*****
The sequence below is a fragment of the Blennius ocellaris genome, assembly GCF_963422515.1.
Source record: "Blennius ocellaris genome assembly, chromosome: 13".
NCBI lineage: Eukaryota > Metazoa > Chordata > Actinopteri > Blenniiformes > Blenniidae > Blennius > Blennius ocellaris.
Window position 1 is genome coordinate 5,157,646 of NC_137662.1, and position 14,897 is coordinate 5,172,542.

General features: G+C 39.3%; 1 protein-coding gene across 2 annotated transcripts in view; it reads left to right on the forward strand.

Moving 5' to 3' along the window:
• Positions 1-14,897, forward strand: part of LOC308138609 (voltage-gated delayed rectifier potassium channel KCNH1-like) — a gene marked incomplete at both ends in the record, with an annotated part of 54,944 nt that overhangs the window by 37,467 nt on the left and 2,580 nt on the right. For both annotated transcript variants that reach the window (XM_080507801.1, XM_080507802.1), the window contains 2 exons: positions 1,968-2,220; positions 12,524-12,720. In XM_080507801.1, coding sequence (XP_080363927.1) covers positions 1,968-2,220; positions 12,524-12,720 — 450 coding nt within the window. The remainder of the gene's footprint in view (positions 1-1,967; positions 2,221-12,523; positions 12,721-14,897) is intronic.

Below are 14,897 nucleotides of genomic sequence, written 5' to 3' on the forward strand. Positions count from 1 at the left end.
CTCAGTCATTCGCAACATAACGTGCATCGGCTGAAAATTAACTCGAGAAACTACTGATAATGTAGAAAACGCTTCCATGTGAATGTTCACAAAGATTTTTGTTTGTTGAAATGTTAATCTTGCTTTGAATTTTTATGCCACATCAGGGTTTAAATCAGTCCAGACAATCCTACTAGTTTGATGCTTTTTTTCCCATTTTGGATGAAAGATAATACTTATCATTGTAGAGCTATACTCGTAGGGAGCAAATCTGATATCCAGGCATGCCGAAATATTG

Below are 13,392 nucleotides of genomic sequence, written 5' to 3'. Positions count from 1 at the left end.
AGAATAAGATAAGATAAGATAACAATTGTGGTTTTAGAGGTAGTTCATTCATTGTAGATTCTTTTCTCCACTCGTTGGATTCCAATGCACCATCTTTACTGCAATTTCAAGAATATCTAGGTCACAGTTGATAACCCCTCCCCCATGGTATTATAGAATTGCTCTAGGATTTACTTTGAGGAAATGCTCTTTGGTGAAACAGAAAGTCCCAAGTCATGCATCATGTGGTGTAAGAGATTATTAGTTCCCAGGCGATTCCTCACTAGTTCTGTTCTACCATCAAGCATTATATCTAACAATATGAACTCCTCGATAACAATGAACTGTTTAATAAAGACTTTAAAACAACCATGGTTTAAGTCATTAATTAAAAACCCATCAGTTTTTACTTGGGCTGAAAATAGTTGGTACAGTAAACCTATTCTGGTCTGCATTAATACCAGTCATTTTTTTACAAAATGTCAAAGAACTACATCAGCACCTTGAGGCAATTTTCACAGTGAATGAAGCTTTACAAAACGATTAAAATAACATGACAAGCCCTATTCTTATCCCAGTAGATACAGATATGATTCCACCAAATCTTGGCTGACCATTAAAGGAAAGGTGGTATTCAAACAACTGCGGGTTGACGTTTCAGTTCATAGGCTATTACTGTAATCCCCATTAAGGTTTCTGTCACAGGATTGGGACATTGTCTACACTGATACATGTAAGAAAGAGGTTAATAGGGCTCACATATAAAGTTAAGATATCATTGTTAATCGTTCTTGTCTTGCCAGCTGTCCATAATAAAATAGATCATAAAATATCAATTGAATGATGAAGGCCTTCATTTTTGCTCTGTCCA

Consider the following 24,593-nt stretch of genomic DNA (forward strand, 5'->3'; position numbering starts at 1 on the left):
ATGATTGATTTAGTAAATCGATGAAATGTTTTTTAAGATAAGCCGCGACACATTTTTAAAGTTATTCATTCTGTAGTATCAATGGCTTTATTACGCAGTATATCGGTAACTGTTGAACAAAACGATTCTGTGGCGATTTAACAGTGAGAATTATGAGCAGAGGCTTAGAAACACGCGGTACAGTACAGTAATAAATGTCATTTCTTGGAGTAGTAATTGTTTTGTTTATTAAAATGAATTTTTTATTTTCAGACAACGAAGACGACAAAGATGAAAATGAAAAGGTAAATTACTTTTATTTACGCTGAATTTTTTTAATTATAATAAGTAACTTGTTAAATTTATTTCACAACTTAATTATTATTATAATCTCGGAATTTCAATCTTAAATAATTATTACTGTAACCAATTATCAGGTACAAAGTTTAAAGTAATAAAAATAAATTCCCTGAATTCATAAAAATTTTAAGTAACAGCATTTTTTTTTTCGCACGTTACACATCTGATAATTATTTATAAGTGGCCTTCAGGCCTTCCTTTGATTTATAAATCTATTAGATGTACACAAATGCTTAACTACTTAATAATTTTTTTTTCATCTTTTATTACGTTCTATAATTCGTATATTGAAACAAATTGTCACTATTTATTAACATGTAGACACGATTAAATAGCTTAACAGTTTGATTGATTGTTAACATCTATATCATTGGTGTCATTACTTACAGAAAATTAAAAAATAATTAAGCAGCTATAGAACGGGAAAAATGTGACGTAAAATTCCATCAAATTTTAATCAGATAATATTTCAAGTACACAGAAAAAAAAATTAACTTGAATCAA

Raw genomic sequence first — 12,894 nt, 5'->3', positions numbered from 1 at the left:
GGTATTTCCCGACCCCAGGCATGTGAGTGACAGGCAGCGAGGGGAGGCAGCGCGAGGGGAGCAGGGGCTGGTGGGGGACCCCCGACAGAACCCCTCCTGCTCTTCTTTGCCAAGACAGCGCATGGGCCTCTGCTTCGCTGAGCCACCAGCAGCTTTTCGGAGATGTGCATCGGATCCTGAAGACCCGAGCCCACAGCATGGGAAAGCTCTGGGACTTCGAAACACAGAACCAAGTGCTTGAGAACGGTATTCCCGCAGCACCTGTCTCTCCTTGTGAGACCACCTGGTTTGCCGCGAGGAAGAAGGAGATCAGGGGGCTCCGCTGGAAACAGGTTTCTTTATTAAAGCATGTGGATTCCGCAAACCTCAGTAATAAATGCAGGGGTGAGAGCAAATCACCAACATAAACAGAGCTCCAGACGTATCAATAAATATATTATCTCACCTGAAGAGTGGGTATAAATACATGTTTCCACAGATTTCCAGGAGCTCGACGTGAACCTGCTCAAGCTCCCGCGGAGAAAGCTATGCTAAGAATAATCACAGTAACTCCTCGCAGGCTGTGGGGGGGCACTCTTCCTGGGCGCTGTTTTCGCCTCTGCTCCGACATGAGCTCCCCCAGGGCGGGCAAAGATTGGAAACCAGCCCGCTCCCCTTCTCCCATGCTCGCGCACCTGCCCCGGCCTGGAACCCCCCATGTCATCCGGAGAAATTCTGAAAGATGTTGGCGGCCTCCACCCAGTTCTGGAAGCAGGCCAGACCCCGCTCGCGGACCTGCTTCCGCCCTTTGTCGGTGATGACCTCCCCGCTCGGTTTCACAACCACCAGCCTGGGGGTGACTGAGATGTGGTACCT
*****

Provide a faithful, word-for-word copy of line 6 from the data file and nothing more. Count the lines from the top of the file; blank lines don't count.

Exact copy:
Moving 5' to 3' along the window: